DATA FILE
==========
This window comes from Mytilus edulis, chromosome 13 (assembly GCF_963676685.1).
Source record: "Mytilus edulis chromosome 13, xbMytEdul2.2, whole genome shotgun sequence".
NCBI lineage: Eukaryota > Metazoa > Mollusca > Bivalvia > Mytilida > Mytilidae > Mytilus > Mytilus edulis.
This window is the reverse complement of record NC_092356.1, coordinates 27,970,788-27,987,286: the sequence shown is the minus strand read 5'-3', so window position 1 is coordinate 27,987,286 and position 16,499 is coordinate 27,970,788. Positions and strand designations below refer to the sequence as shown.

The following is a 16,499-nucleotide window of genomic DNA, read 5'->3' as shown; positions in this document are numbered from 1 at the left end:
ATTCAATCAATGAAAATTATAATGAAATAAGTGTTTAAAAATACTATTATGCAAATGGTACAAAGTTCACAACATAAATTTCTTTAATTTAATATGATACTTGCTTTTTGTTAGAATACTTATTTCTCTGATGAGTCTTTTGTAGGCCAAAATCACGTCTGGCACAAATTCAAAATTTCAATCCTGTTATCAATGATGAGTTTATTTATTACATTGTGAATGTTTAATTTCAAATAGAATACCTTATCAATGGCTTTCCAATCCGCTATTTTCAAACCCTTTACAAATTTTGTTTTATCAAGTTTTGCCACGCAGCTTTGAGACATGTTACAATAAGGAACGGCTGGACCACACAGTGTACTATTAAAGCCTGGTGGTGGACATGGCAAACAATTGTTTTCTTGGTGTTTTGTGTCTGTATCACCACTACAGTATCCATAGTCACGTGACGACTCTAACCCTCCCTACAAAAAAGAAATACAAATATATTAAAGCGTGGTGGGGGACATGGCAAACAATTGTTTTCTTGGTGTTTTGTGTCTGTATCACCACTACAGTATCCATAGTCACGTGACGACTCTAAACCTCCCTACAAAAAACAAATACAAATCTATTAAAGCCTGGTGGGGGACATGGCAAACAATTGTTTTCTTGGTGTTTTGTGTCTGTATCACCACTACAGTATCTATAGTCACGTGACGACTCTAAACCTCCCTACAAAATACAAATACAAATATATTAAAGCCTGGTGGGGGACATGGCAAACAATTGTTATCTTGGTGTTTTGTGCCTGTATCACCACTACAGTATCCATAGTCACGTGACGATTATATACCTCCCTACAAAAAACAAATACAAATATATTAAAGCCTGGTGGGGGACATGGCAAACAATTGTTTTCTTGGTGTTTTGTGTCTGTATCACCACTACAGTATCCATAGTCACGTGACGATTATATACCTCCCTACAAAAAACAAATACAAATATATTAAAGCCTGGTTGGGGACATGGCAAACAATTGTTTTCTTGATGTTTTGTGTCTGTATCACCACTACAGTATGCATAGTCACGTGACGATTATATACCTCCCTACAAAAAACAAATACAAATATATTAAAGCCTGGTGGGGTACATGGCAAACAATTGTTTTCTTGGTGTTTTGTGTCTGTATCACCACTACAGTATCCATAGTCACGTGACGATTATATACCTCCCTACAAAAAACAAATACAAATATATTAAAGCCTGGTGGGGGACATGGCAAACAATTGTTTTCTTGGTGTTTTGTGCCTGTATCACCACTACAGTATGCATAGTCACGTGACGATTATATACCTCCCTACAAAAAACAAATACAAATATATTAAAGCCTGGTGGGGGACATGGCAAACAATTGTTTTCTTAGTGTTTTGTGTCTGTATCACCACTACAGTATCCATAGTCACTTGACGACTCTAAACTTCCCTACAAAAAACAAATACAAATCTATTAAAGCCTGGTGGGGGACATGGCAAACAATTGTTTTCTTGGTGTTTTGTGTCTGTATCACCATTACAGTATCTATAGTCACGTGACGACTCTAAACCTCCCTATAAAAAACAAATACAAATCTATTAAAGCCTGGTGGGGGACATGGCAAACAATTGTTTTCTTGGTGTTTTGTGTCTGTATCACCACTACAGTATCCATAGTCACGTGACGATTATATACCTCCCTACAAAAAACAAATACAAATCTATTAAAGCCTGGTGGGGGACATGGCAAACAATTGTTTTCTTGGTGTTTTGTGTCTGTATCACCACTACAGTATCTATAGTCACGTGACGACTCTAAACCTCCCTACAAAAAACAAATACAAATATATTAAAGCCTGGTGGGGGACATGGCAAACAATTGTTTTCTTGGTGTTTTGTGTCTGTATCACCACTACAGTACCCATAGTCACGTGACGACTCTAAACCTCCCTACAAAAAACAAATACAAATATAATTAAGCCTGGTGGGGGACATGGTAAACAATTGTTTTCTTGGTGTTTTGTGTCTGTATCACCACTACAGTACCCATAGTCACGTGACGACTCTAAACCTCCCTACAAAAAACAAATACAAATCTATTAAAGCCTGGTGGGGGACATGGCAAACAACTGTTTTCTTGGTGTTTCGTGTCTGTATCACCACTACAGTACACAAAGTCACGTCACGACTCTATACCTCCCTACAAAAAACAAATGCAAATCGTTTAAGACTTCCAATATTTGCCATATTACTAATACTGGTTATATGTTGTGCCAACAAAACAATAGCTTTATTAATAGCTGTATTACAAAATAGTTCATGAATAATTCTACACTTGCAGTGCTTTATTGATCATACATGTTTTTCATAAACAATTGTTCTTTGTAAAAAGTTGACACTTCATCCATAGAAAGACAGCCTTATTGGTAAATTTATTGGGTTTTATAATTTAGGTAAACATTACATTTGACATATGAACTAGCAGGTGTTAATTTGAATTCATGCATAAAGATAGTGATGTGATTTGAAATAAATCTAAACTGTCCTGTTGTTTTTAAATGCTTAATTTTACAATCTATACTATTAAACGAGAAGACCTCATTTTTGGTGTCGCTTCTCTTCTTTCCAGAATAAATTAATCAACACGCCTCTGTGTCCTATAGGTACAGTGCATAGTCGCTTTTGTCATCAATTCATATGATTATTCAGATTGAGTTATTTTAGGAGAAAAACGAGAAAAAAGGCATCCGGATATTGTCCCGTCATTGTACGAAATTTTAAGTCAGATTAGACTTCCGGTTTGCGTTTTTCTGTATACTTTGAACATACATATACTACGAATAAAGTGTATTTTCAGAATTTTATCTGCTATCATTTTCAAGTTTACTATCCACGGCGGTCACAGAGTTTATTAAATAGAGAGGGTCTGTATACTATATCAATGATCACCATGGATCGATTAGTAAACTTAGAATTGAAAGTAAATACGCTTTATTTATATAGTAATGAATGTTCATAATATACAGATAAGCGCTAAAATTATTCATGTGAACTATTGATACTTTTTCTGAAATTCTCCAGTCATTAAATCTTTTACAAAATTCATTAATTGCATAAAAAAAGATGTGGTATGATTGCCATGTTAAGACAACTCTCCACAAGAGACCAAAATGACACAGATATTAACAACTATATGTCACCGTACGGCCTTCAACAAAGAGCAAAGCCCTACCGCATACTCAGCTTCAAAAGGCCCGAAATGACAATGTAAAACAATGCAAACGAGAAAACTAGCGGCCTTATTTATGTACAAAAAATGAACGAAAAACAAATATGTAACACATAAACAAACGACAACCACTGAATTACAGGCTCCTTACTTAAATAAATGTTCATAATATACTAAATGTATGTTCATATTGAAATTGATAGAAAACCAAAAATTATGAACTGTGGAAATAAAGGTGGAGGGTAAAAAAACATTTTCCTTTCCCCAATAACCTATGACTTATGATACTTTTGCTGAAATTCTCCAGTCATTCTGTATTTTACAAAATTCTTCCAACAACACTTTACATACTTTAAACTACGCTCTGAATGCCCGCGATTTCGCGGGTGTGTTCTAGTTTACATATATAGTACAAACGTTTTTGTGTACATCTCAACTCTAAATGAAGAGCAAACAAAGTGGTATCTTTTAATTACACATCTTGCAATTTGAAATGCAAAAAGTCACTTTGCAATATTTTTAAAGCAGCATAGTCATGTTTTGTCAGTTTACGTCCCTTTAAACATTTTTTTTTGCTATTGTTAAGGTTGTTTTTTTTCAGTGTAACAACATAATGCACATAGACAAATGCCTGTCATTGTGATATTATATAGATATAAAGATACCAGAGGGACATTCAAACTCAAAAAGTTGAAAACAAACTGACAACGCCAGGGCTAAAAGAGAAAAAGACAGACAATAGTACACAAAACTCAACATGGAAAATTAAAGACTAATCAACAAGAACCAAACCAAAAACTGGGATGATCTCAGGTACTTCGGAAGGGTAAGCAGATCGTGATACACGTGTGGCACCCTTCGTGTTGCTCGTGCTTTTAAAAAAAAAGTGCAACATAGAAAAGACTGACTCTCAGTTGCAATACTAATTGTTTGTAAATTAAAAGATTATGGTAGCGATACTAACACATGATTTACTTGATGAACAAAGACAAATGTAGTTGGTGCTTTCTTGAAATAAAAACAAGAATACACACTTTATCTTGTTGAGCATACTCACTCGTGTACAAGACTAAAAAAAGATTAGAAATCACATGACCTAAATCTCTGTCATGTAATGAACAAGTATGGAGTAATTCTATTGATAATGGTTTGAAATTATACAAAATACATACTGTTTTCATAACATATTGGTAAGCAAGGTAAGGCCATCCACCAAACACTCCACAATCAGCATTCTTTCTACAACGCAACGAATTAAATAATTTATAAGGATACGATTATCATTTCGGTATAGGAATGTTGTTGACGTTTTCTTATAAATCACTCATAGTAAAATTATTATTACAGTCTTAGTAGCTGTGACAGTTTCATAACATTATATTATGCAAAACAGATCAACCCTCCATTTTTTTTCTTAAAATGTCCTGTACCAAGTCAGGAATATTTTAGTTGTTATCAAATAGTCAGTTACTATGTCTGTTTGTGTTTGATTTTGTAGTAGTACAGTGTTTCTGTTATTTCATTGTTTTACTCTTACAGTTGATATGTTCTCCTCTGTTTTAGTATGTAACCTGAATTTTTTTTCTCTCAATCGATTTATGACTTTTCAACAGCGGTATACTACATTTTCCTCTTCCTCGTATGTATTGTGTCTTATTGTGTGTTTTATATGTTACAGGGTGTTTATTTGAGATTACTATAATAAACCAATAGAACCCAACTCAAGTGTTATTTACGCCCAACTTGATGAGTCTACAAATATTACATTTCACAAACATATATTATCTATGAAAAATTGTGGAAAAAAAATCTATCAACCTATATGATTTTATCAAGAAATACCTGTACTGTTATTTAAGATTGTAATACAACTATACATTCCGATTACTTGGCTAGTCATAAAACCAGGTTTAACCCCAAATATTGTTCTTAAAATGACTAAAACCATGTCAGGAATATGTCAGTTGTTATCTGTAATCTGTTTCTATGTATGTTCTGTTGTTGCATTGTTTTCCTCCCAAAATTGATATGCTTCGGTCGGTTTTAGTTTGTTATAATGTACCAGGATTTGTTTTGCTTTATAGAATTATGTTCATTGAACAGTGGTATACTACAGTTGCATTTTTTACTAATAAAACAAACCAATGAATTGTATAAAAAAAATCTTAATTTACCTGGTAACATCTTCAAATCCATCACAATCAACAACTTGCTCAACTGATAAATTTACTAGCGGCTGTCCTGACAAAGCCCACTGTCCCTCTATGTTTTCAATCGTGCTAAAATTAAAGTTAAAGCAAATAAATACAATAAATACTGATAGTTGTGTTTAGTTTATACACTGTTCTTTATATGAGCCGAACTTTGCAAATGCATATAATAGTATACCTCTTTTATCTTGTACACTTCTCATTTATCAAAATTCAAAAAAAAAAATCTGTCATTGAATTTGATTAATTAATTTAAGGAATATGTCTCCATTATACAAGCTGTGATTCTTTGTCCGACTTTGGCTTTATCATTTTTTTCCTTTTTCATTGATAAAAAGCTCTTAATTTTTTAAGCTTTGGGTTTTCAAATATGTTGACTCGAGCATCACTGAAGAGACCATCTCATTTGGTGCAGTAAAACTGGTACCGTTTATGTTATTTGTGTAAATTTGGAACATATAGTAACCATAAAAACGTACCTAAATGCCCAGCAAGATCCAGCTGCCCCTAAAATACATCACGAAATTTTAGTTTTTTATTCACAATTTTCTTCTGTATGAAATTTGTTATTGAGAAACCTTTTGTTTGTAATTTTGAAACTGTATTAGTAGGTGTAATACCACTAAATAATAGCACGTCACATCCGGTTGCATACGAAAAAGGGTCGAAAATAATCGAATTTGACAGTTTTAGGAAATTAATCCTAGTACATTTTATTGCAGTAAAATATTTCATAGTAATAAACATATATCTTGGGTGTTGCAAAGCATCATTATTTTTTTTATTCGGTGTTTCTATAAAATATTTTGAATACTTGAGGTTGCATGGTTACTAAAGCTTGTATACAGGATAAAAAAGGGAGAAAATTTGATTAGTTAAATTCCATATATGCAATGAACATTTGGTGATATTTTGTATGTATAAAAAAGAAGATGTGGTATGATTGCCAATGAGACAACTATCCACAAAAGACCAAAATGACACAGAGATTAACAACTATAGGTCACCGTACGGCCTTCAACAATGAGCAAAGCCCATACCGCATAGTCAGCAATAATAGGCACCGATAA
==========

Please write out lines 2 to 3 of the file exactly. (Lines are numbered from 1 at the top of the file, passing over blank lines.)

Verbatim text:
Source record: "Mytilus edulis chromosome 13, xbMytEdul2.2, whole genome shotgun sequence".
NCBI lineage: Eukaryota > Metazoa > Mollusca > Bivalvia > Mytilida > Mytilidae > Mytilus > Mytilus edulis.